“‘As we looked back,’ says Bassarb, ‘the area seemed to be full of flak and aircraft. It was a terrible spot and we were glad to be out of it. I wondered what sort of battle the airborne men were having and I knew it must have been terribly tough.’
“Their Stirling was out of action for days while the battle damage was repaired.
“A Canadian pilot with Bassarab’s unit, Karl Ketcheson, of Parry Sound, Ontario, refused to drop his supply containers on his first run over the dropping zone, being dissatisfied with his approach. He tried again and was killed by machine-gun fire.
“The Arnhem Operation Market Garden could have been a success but instead it was a disaster.
“On September 24, the British troops began their withdrawal. Just over two thousand managed to escape across the Rhine (river), some swimming to freedom. About one thousand airborne troops had died in the hapless action; an appalling total of about 6,000 became prisoners. The 1st Airborne Division (U.S.) had been destroyed.” Page 324
Special Awards for Flight Lieutenant Russell Nicolas “Rusty” Bassarab
Reference: Bassarab, Russel Nicolas - TracesOfWar.com
Citation: “Flight Lieutenant Bassarab has taken part in numerous operations over enemy occupied Europe and Especially Holland both in aid of the Resistance movement and in the dropping of S.A.S. troops. He played a particularly outstanding part on Operation "FABIAN" and his skill and
devotion to duty contributed to the material success of that operation. His enthusiasm for operations against the enemy has been unbounded and his skill and ability in the air have at all times been an inspiration to the personnel of the squadron.”
Awarding 501G., Royal Decree No.27
Flight Lieutenant Bassarab Mentioned in Dispatches Twice
This operation took place from September 19th, 1944 to March 14th, 1945. A small group of the Belgian Independent Parachute Company, commanded by Lt. G.S. Kirchen was to conduct sabotage, and collect intelligence about German troop movements and locations of V2 installations. They operated from Arnhem.
As Navigator, Flight Lieutenant Bassarab played a key role in dropping of Belgian S.A.S. fighters and then re-supplying them, usually at night over enemy territory.
Squadron 437, Royal Canadian Air Force, Transport Command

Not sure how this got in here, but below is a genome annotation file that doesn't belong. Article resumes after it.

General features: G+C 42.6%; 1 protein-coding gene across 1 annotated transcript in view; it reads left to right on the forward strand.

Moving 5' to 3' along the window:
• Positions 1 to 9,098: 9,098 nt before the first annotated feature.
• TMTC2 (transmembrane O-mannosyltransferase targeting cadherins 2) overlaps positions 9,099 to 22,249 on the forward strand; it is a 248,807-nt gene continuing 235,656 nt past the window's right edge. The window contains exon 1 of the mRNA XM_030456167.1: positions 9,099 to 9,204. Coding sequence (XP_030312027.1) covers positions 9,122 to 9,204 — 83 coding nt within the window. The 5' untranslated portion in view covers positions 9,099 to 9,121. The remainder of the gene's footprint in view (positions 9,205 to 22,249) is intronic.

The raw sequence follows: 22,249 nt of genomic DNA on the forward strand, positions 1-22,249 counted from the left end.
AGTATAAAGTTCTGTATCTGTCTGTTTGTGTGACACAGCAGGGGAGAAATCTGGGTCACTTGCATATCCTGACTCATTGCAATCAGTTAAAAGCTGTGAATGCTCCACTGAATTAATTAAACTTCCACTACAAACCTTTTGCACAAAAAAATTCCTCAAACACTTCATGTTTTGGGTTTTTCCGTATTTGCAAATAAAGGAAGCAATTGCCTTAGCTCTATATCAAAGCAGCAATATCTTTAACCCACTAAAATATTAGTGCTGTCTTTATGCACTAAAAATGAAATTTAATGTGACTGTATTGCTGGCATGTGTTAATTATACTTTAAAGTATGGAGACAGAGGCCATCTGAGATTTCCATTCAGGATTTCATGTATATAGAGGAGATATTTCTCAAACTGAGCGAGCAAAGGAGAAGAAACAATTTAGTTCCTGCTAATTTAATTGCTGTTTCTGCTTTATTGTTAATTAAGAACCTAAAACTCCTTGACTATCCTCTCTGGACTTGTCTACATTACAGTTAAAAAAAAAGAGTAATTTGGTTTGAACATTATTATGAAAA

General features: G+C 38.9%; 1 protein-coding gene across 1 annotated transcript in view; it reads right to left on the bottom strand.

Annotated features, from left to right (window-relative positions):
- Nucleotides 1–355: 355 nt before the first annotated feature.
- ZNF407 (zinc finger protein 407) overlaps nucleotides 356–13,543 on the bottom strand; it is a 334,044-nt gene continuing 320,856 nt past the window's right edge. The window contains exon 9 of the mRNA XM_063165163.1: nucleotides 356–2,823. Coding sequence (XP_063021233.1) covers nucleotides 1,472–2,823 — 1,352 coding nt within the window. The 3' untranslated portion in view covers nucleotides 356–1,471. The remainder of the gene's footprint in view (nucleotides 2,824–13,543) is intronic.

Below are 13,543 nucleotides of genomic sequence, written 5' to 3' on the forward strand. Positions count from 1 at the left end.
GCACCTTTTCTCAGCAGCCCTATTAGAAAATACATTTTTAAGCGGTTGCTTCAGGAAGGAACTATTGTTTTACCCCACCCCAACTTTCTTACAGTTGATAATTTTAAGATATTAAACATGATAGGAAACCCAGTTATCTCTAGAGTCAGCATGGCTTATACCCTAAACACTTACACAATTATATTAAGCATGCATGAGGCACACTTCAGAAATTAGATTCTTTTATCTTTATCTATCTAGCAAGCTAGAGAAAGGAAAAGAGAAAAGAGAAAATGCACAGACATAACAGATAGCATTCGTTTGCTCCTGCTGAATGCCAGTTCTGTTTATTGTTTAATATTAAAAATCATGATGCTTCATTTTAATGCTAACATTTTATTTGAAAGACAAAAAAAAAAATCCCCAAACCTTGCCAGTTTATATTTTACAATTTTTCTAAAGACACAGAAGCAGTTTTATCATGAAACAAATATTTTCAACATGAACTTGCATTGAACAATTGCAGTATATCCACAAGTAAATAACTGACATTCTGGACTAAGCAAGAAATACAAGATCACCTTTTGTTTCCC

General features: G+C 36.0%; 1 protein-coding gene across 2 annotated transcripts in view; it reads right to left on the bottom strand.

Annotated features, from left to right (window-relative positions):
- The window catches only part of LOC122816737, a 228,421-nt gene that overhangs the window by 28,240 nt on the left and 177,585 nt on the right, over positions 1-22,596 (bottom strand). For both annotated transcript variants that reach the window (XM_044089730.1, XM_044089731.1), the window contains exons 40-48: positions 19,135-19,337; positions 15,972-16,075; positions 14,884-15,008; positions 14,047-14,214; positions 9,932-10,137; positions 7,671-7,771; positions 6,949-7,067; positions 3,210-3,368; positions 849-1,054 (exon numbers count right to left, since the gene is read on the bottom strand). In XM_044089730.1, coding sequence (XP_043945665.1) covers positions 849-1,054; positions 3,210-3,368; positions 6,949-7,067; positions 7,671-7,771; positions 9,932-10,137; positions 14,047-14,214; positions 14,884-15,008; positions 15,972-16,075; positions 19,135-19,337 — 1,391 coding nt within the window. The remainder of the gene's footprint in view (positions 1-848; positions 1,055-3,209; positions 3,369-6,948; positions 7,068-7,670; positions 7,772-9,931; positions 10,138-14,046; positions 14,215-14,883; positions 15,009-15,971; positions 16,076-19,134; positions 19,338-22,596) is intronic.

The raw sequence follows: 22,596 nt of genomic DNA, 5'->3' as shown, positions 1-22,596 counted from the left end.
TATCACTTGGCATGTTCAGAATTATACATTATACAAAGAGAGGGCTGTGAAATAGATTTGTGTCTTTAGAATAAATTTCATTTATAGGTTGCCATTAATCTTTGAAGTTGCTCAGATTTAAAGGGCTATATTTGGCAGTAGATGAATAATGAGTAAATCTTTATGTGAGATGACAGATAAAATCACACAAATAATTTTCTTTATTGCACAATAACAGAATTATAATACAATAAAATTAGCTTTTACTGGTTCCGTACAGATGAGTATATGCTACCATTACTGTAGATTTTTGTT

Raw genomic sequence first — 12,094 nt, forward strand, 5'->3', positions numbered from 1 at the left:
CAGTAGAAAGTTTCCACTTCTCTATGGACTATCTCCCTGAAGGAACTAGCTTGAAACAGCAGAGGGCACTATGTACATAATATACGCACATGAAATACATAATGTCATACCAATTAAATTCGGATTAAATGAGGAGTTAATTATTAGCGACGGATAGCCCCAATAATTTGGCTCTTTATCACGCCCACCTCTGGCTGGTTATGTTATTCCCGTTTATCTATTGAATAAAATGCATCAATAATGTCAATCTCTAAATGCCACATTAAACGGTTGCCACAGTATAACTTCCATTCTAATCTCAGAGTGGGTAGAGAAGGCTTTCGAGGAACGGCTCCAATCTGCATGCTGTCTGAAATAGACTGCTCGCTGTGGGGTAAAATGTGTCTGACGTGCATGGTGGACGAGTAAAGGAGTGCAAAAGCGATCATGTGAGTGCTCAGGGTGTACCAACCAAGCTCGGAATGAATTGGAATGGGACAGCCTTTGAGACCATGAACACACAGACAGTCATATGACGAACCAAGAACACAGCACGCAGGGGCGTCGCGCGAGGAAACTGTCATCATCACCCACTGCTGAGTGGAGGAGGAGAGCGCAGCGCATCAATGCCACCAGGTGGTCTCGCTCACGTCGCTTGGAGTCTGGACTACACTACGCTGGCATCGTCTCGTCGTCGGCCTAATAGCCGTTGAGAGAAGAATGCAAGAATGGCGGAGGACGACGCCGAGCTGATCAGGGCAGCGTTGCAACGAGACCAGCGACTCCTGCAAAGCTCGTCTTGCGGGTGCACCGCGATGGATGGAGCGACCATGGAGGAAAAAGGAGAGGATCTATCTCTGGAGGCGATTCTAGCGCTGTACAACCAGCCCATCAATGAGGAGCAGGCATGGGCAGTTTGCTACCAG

The RCAF had two Transport Squadrons in August, 1944, #435 and #436. They were formed in India and did regular supply drops to Allies fighting the Japanese. Also, many Canadians served in Royal Air Force (RAF) Transport Command.
In August 1944, it was decided an additional Transport Squadron was needed for the European Theatre and 437 Squadron was formed. It would operate as “… part of No. 46 Group, Royal Air Force (RAF) Transport Command.” (RCAF History)
437 Squadron was formed in late August and early September, 1944 at RAF Station, Blakehill Farm. Nine crews took part in Operation Market Garden. By September 14, 1944 enough RCAF crews who were serving in RAF Transport Command transferred to 437 that they were able to take part in Operation Market Garden.
Five 437 aircraft were shot down or crashed during Operation Market Garden. Many men were wounded and others were taken prisoner.
As noted, Gliders and Paratroopers were taken to the Arnhem area in Two Waves, the first on September 17 and the second on September 18, 1944. After that transport aircraft flew re-supply missions.
When Operation Market Garden was over, RCAF Squadron 437 lost 12 men. Other non-RCAF personnel were either killed or captured.
Among those killed flying with 437 Husky Squadron, RCAF were:
J38773 Flying Officer William Stewart McKlintock, Navigator, Age 21. William was a graduate of Scott collegiate, Regina. He was working as a teller for the Bank of Nova Scotia when he enlisted.
J35991 Flying Officer (Charles) Herbert Cressman, Pilot, (Captain) of Dakota KG489, Age 27 from Saskatoon. He was working in a mine in Geralton, Ontario when he enlisted in 1941.
F/O Cressman had no known grave and was remembered at the Memorial at Runnymede.
That changed in the 1990s. Two local dudes, from Eerschot, Sint-Oedenrode Municipality, Noord-Brabant, Netherlands named Mr. Lex Roell and Jan Hey determined that an ‘unknown grave of a British Airman’ was, in fact the grave of Flying Officer Charles Herbert Cressman.
Cressman was first buried in a farmer’s field near the house of Mr. L. van de Van, near the wreckage of the aircraft. Identification was determined in 1996.
The information from Roell and Hey was given the to Commonwealth War Graves Commission. On Monday, August 24, 1998 a proper headstone was placed on Flying Officer Charles Herbert Cressman’s grave. The headstone includes, “Believed to Be”.
Dakota KG489 crashed in flames killing all 8 on board; 4 RACF crew and 4 RAF men from 799 Air Despatch Company, responsible for dropping the supplies.